Nongovernmental organizations or NGOs, sometimes called civil society organizations, exist around the world. They play important roles including in the areas of education, infrastructure, advocacy, faith, health care and so much more. NGOs often step in when there are humanitarian crises. They can — and do — provide food for the starving, shelter for those with none, medical care for those in dire need and the strong defense of human rights.

When Kabul fell into the hands of the Taliban in August 2021, human rights organizations (and others) were worried that the gains made in women’s rights in the previous two decades would disappear. In spite of assertions made by Taliban spokesperson Zabiullah Mujahid that women’s rights would be respected, human rights groups were right to be concerned. 

Women and girls have seen their rights continually eroded — re-eroded — since the Taliban takeover. Girls and women may now only appear in public with a male chaperone, they must wear a burqa, completely covering them from head to toe, they are banned from parks and gyms and are restricted from most jobs. In March, girls were prohibited from attending secondary school and just over a week ago, the Taliban banned women from attending universities, effective immediately. Some believe the order also bans girls from attending primary school, instituting a total ban on all female education. 

On Saturday, the Taliban also prohibited women from attending religious classes at mosques in Kabul and ordered all nongovernmental organizations to immediately cease working with female employees. At least seven NGOs, including Save the Children, the International Rescue Committee, the Norwegian Refugee Council, Islamic Relief, Christian Aid, World Vision and AfghanAid, have suspended operations in Afghanistan in response to the move. Women protesters have been met with water cannons, batons and more.

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A Taliban fighter stands guard as a woman walks past in Kabul, Afghanistan, Monday, Dec. 26, 2022. Recent Taliban rulings on Afghan women include bans on university education and working for NGOs, sparking protests in major cities. Security in the capital Kabul has intensified in recent days, with more checkpoints, armed vehicles and Taliban special forces on the streets. Authorities have not given a reason for the tougher security. | Ebrahim Noroozi, Associated Press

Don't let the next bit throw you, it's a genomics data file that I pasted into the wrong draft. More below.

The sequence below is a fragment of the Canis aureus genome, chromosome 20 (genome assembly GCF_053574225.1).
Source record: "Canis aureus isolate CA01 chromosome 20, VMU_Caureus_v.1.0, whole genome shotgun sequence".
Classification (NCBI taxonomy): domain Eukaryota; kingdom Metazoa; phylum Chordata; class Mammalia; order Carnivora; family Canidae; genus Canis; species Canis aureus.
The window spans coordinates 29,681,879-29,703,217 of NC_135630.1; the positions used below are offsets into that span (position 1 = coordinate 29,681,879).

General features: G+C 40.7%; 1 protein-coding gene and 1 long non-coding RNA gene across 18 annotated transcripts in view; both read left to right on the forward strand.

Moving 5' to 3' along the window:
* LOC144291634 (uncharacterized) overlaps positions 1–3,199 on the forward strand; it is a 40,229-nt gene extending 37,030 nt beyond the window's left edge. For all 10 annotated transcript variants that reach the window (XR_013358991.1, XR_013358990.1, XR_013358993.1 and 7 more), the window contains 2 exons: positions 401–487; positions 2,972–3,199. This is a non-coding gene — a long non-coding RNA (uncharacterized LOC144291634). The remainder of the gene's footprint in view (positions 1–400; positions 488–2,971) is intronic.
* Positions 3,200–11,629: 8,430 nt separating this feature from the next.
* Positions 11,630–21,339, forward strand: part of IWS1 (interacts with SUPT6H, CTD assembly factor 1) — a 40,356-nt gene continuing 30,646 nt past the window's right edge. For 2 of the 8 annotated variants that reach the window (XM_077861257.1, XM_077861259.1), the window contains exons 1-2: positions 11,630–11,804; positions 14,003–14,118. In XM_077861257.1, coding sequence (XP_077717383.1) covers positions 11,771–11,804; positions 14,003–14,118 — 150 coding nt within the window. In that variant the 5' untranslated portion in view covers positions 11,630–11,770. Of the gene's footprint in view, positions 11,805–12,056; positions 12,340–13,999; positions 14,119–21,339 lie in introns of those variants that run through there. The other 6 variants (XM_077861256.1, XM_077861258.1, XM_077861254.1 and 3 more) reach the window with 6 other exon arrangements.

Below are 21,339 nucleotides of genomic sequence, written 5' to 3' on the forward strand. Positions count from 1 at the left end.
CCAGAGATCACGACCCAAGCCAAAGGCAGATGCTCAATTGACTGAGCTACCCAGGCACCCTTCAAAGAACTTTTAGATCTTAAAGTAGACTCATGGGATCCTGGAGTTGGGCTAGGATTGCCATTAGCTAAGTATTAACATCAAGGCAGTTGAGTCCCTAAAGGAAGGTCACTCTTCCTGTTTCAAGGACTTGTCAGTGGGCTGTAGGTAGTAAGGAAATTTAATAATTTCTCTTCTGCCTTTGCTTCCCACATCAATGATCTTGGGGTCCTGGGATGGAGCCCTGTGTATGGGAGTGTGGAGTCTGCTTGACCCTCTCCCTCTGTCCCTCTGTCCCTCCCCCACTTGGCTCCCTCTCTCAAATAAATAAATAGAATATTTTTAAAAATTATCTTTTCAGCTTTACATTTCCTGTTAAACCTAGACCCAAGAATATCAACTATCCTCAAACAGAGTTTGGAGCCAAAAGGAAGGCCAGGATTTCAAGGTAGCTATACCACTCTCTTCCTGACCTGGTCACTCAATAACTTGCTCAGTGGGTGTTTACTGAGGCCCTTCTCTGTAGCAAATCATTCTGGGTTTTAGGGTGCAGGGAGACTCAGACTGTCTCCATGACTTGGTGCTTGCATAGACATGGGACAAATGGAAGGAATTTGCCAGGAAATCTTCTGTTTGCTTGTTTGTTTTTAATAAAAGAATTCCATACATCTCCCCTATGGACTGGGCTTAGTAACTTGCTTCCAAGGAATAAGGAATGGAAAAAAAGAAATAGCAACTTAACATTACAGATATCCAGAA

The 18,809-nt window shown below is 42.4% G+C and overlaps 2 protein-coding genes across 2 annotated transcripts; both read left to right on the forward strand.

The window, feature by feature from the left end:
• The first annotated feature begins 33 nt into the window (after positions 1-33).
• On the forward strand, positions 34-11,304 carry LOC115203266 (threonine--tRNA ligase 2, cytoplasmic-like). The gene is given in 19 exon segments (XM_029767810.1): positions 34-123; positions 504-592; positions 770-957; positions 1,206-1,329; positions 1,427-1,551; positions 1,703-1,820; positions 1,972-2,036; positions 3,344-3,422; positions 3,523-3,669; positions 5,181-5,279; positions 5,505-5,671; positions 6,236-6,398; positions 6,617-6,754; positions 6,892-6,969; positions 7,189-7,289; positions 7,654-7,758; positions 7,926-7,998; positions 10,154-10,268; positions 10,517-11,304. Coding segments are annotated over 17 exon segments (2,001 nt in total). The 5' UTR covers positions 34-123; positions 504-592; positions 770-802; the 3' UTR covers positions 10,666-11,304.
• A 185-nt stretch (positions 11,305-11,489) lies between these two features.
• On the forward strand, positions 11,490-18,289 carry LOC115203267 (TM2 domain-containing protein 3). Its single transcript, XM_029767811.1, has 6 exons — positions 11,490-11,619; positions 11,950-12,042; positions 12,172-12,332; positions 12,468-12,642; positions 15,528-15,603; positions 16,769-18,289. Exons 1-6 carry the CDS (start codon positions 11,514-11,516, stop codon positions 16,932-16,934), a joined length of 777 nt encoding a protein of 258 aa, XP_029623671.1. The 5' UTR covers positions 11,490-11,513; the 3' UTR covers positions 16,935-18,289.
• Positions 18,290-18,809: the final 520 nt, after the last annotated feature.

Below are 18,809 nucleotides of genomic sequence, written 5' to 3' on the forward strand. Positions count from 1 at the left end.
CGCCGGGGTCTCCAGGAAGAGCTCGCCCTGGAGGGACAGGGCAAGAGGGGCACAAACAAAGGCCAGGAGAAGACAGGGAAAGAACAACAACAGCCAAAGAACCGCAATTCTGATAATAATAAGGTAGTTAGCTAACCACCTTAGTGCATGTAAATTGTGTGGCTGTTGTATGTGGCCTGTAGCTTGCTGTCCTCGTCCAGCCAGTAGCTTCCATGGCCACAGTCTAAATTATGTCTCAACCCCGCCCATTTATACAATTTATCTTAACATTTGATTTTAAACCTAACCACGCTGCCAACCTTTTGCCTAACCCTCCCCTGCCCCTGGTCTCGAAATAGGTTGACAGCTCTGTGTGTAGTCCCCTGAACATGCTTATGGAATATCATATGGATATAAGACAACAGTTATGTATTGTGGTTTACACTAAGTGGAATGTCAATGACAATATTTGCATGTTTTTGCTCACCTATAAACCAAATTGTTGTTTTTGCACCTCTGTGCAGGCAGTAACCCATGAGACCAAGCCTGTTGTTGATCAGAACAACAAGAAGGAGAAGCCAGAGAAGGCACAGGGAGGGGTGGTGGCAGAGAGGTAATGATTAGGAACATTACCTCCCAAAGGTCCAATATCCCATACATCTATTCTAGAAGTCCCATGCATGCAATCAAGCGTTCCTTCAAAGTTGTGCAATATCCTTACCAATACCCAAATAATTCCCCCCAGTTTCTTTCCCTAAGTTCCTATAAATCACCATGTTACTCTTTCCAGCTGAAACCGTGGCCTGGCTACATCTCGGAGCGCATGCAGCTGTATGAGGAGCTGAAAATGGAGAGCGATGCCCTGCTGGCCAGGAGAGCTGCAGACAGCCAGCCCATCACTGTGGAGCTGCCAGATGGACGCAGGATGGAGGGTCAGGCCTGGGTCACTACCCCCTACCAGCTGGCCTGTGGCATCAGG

A former female Afghan lawmaker, Fawzia Koofi, told PBS on Sunday that the Taliban have issued dozens of decrees and edicts to “eliminate and literally erase women from the public sphere” — and that includes aid work.

Samira Sayed Rahman, a spokesperson for the International Rescue Committee, with 3,000 female employees in Afghanistan, said in an interview with The Guardian: “We have 28 million people in urgent need of humanitarian assistance, but the de facto authorities made the decision that women cannot work in national and international NGOs. It is practically impossible to continue our work without female staff. This is a conservative society and we need female workers to access women. This is a country where men and women do not interact in the public space. We would be cut off from half of Afghanistan.” What happens when the helpers aren’t allowed to help?

The United Nations Security Council issued a unanimous statement on Dec. 27, expressing its “deep alarm” at the prohibition on girls attending school and further, is “profoundly profoundly concerned by reports that the Taliban have banned female employees of non-governmental organizations and international organizations from going to work.” 

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U.N. High Commissioner for Human Rights, Volker Türk, called the latest move by the Taliban to prevent women for working with relief organizations “unfathomable,” and would have “terrible consequences for women and all Afghan people.” 

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“The ban will significantly impair, if not destroy, the capacity of these NGOs to deliver the essential services on which so many vulnerable Afghans depend. It is all the more distressing with Afghanistan in the grip of winter, when we know humanitarian needs are at their greatest and the work these NGOs do is all the more critical,” Türk said.

Secretary of State Antony Blinken tweeted that he is “deeply concerned that the Taliban’s ban on women delivering humanitarian aid in Afghanistan will disrupt vital and life-saving assistance to millions. Women are central to humanitarian organizations around the world. This decision could be devastating for the Afghan people.”  

The Taliban doesn’t much care what the international community has to say. “Those organizations operative in Afghanistan are obliged to comply with the laws and regulations of our country,” Taliban spokesman Zabihullah Mujahid tweeted Sunday, warning U.S. officials to stop interfering in the “internal matters” of Afghanistan. “We do not permit anyone to talk rubbish or make threats regarding the decisions of our leaders under the title of humanitarian aid.”

Holly Richardson is the editor of Utah Policy.

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